What first struck me about the figure of Philosophy and the book when I finally
got to read it was that the woman Philosophy, reminded me in some way of Diotima
in Plato’s Symposium. Diotima is a woman and at the same time, she is an elevated
figure that is described as wise (sophe) and having achieved wisdom in contrast to the
wisdom lovers in the Symposium.
– Sigridur Thorgeirsdottir, Chapter 6: The Torn Robe of Philosophy:
Philosophy as a Woman in The Consolation of Philosophy by Boethius
This book introduces methodological concepts aimed at including women in the canon of the history of philosophy. The history of women philosophers is as long and strong as the history of philosophy, and this holds true not only for the European tradition, as the research of women philosophers of the past shows. The phenomenon of ignoring and excluding women in 19th and 20th century views on the history of philosophy was a result of the patriarchal tradition that ostracized women in general. In this book, leading feminist philosophers discuss methodologies for including women thinkers in the canon and curricula of philosophy. How does the recovery of women thinkers and their philosophies change our view of the past, and how does a different view of the past affect us in the present? Studying a richer and more pluralistic history of philosophy presents us with worlds we have never entered and have never been able to approach. This book will appeal to philosophers and intellectual historians wanting to view the history of philosophy in a new light and who are in favor of an inclusive perspective on that history.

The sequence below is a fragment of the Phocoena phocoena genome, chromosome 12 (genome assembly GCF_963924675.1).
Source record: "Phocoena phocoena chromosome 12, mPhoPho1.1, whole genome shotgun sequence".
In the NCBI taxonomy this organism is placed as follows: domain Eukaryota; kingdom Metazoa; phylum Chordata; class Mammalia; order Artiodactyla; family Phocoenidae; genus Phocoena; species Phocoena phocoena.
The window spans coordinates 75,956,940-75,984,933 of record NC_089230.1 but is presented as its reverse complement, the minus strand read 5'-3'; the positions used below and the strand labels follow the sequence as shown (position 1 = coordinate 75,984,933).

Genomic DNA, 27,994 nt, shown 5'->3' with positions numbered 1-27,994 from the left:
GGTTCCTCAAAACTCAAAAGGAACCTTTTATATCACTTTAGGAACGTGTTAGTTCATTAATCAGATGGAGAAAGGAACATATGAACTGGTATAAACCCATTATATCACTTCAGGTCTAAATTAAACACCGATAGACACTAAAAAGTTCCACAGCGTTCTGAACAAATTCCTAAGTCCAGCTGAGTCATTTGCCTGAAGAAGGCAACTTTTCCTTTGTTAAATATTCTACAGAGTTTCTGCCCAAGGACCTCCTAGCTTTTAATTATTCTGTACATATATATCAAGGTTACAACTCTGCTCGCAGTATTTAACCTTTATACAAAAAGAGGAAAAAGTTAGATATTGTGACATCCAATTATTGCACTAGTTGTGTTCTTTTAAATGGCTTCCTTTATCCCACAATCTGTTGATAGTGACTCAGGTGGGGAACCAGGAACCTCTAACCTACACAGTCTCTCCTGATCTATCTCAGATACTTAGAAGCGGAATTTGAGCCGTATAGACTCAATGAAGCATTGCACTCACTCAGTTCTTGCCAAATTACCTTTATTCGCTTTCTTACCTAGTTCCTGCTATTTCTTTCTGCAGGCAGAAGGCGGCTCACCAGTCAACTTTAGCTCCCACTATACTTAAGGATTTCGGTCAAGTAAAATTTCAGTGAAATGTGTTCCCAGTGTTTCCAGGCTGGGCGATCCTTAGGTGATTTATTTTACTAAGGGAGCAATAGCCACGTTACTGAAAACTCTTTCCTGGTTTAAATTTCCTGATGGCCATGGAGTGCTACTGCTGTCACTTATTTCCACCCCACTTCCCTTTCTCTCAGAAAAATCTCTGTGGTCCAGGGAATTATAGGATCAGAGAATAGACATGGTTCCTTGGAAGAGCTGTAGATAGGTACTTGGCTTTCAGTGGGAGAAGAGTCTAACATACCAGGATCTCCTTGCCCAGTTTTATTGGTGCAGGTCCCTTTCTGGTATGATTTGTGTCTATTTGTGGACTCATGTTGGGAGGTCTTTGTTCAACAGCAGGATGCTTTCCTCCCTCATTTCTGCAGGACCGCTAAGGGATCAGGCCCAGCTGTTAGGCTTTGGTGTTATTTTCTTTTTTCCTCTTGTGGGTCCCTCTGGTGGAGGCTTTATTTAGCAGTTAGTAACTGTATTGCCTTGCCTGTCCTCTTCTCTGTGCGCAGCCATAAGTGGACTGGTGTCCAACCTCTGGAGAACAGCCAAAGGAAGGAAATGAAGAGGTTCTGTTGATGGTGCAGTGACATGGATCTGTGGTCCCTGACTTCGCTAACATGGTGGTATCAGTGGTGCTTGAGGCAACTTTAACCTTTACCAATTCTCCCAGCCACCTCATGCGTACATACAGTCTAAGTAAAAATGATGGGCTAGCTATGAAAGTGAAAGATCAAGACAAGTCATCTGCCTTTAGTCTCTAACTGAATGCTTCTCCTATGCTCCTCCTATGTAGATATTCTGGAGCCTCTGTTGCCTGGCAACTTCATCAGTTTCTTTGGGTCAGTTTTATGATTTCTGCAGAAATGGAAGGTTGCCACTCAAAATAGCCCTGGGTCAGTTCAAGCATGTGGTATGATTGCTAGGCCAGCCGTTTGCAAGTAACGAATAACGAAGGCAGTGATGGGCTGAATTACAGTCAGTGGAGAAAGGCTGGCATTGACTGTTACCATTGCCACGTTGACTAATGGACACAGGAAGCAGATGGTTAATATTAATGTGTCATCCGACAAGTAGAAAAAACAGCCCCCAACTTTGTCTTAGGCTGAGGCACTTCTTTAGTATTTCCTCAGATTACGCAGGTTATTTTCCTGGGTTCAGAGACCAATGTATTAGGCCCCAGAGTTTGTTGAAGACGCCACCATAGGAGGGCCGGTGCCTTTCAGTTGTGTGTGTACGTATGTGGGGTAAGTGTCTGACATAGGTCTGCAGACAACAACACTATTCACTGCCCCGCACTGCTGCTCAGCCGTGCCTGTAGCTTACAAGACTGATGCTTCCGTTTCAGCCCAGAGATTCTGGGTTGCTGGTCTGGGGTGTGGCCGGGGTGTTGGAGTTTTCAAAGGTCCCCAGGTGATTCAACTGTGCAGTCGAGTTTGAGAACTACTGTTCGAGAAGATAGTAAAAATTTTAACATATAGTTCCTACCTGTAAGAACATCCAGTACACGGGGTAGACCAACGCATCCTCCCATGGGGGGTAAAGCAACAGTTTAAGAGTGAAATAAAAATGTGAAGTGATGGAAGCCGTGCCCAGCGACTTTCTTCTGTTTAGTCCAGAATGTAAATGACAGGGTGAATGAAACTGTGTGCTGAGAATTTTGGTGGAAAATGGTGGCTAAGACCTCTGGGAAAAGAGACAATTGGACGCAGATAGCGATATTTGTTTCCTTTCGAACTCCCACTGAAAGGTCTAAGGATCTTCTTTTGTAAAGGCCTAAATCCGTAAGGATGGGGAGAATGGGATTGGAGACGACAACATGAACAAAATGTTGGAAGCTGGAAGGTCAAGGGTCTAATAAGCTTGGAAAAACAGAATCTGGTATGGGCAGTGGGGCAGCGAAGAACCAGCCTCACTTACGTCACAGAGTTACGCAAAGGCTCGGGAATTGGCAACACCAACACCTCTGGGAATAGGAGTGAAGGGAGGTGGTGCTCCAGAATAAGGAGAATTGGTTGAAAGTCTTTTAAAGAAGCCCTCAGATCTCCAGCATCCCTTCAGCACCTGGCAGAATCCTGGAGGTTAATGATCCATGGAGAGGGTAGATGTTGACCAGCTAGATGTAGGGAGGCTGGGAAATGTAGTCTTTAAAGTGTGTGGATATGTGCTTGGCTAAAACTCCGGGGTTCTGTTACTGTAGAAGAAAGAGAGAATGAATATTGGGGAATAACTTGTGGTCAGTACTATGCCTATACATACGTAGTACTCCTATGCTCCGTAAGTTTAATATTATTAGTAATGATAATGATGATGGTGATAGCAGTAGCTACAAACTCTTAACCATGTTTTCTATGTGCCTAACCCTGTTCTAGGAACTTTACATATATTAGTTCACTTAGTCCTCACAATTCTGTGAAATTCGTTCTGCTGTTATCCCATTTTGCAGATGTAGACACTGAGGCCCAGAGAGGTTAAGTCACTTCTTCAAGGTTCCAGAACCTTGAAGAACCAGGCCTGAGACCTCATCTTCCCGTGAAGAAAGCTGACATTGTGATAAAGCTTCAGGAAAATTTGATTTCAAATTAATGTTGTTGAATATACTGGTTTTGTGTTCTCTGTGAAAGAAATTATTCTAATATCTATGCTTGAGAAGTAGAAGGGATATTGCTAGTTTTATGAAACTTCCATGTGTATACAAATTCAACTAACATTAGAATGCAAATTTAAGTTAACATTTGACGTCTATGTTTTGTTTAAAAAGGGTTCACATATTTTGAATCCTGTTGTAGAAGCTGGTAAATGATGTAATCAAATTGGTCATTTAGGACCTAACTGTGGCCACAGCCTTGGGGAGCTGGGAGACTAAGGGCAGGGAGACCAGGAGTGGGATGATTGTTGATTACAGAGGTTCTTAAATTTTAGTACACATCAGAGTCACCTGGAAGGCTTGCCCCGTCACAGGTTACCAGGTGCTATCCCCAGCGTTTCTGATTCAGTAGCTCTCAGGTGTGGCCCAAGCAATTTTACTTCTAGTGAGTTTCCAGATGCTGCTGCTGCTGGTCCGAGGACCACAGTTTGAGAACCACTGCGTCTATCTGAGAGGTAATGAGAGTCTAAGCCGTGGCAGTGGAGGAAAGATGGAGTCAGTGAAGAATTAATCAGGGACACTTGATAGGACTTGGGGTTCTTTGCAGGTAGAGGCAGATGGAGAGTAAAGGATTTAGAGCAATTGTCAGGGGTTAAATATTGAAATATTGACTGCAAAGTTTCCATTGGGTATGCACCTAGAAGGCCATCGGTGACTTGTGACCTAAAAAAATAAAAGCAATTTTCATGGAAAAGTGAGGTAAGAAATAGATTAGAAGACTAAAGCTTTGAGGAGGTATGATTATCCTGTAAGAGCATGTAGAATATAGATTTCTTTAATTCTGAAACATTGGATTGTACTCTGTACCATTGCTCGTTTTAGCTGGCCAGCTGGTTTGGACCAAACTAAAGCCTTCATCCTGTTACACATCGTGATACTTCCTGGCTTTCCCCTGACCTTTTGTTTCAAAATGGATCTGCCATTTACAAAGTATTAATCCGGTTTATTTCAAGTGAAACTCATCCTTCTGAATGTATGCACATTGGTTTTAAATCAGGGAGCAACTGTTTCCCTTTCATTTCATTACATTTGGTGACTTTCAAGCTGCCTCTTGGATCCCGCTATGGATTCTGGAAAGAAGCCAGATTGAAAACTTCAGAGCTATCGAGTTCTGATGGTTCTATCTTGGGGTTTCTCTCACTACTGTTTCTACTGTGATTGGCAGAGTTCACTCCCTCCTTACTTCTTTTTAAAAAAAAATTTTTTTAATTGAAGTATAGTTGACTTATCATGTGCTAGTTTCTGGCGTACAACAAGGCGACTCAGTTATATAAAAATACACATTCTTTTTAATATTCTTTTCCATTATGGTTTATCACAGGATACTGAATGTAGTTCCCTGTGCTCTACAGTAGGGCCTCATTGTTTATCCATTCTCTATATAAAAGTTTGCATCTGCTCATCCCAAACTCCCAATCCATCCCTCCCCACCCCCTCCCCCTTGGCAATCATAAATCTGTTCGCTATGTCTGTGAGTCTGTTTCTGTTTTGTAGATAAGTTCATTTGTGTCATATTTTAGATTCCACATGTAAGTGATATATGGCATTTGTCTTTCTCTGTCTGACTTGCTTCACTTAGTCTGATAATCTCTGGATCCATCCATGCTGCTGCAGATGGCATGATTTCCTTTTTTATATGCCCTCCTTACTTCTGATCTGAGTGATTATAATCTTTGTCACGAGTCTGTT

Discover more about the book series here.